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Flip Wars analysis. Jumping War

Flip Wars
Written by Kamran Haider

A Bomberman, but in which we change the bombs for the boxes that spin and make your enemies jump through the air. In one sentence we have defined Flip Wars, a video game for Nintendo Switch focused on multiplayer and that promised … but only up to a point.

They comment from the Japanese company Over Fence that the idea of Flip Wars came from Lights Out, an electronic game consisting of a panel of lightboxes. That device created by the Tiger toy company served as inspiration for Senri Tsunokawa, an independent developer who thought to take that concept to the online terrain, and more specifically to Nintendo Switch.

However, if you walk through YouTube to understand what that toy was, really the resemblance to Flip Wars is quite limited. The boxes … and little else. That is when you understand that it is perhaps not the best definition. It could have been the trigger for the project, but its true soul must be found in another fact, which is the key: there were Hudson Soft workers involved in the development.

Bomberman then comes to mind, not only when you look at this data, but also when you play. Here you don’t throw bombs, but you do jump on squares to push the adjoining ones (with an effect identical to that of the bombs). You even pick up “power-ups” that allow you to go faster or increase that shock wave. It is no coincidence, but neither plagiarism … It is a video game raised on an earlier concept, here transformed to make it new and fun.

Bomberman, but without explosives

Flip Wars is a simple but correct video game. There always have to be four protagonists in battle. You drive one of them, the rest can be controlled by the CPU or other users. Three game modes: one in which you must raise all the boxes that you can before time runs out (wallpaper), another in which to throw your opponents from the stage (demolition) and one last one in which the objective is to be the last one in the foot (survival).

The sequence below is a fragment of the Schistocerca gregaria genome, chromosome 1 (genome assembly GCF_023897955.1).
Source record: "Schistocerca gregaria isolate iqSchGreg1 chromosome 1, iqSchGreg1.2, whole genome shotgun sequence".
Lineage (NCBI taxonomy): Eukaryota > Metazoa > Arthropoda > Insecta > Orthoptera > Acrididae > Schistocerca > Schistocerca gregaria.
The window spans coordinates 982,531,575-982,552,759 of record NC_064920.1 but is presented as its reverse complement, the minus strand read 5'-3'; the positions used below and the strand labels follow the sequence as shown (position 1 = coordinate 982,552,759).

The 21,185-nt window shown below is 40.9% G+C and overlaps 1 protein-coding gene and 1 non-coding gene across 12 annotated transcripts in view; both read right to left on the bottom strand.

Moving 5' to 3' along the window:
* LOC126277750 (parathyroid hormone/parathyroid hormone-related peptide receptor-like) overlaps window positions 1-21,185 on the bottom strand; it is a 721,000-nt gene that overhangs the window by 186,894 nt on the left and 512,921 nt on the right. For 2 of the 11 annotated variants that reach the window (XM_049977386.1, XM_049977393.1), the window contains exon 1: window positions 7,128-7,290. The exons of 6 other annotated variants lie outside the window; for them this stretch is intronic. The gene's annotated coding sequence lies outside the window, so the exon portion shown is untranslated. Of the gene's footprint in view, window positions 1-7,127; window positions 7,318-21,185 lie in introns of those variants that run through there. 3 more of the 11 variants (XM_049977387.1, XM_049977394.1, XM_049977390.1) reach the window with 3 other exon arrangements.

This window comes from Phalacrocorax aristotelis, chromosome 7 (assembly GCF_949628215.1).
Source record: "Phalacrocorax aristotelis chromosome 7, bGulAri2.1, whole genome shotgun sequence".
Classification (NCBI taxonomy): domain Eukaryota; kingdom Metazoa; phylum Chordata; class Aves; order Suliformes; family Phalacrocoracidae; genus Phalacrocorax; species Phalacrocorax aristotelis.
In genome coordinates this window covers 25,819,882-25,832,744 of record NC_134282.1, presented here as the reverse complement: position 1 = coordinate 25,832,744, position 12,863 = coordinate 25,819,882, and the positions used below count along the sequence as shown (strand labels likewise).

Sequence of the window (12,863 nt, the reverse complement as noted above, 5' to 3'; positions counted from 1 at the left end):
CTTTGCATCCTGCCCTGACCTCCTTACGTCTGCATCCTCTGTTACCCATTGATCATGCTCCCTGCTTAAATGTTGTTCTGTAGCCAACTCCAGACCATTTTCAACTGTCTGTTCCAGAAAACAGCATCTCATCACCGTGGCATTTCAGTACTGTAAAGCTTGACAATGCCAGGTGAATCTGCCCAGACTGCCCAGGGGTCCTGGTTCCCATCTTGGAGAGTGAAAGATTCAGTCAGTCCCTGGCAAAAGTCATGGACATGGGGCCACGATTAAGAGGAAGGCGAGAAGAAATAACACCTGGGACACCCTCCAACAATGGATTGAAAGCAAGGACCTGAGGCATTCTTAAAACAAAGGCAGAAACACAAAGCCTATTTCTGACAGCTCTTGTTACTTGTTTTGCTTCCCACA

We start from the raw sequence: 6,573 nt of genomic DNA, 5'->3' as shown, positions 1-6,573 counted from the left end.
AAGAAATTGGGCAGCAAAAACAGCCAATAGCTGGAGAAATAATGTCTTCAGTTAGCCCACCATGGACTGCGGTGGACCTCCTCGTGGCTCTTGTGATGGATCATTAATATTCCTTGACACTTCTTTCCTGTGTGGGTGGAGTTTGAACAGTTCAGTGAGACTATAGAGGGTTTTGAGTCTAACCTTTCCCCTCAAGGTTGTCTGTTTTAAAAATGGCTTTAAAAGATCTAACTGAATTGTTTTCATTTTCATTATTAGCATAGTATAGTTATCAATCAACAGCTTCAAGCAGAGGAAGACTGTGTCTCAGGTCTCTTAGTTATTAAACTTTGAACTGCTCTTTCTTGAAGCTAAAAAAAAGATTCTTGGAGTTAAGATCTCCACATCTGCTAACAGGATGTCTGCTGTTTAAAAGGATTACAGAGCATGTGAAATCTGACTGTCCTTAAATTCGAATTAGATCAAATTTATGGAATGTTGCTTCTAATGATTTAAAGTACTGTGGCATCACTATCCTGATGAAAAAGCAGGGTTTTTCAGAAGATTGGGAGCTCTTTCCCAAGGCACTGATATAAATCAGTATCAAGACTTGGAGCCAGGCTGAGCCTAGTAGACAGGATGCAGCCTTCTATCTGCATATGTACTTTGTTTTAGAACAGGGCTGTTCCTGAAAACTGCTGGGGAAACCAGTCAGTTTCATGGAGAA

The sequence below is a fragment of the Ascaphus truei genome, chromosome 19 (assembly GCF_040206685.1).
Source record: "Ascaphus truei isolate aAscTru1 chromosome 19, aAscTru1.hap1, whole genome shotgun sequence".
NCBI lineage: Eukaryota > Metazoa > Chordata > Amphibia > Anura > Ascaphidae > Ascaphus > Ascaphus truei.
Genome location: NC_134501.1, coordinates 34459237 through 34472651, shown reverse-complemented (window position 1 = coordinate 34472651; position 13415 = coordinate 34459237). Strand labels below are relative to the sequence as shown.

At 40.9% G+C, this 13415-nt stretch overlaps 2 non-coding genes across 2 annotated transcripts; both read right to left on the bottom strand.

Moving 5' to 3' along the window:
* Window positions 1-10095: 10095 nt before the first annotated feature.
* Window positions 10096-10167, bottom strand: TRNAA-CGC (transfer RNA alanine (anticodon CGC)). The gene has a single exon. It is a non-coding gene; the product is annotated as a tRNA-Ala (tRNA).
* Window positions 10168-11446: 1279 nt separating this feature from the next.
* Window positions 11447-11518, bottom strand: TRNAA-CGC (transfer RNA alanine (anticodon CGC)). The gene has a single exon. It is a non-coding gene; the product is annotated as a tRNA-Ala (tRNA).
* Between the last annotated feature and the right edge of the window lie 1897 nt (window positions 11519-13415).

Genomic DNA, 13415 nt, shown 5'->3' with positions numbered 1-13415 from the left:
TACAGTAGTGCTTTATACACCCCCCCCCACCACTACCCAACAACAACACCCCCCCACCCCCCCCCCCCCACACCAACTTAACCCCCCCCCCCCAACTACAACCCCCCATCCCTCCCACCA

We have an online option that in our games just gave us problems to find other players. In the main menu, a table of classifications and an option for the local game appears, but surprisingly they are shown with the message that they are not yet included. This leaves a positive feeling as if we were presented with an unfinished product.

Still, what we have is interesting. There are different areas, with waves and rays of electricity that hinder us, forming an important part of the gameplay. Similarly, there are three different CPU degrees. There is also a brief tutorial because the truth is that it does not need more. Just move your character, press the jump button and learn to use some strategy to achieve victory.Bomberman

The basis is very good, but the shortage of content is notorious

. Developers are confident that they can offer updates, although it is a mystery. The basis is very good, but the lack of content is notorious. There is no campaign of any kind, only the option to play loose levels. We miss something that keeps us glued to the controls.

The download costs 10 euros on the Nintendo eShop and it is not that the title is lacking, but it is quite modest and lacks personality, also talking about the visual and the sound. Very generic designs and repetitive music end up erecting a video game that is far from advisable, but on which we will not say that you do not play a game, because, in the end, we have managed to have fun despite its defects.

Recommended: Counter Analysis: Rogue Corps. Against the current of the classic saga

Conclusion:

Flip Wars is an incomplete video game, and that’s the real shame. The base is solid and fun: a kind of Bomberman that exchanges explosives for panels that jump through the air. However, there is a lack of game modes and a sense of progression. He doesn’t have enough to get us hooked, he falls short, but in the end, it contains the potential for fun … even for a while.

  • Interesting playable approach, heir of Bomberman
  • Focused on the multiplayer experience
  • Feeling that you are incomplete
  • Missing incentives to play for hours

About the author

Kamran Haider

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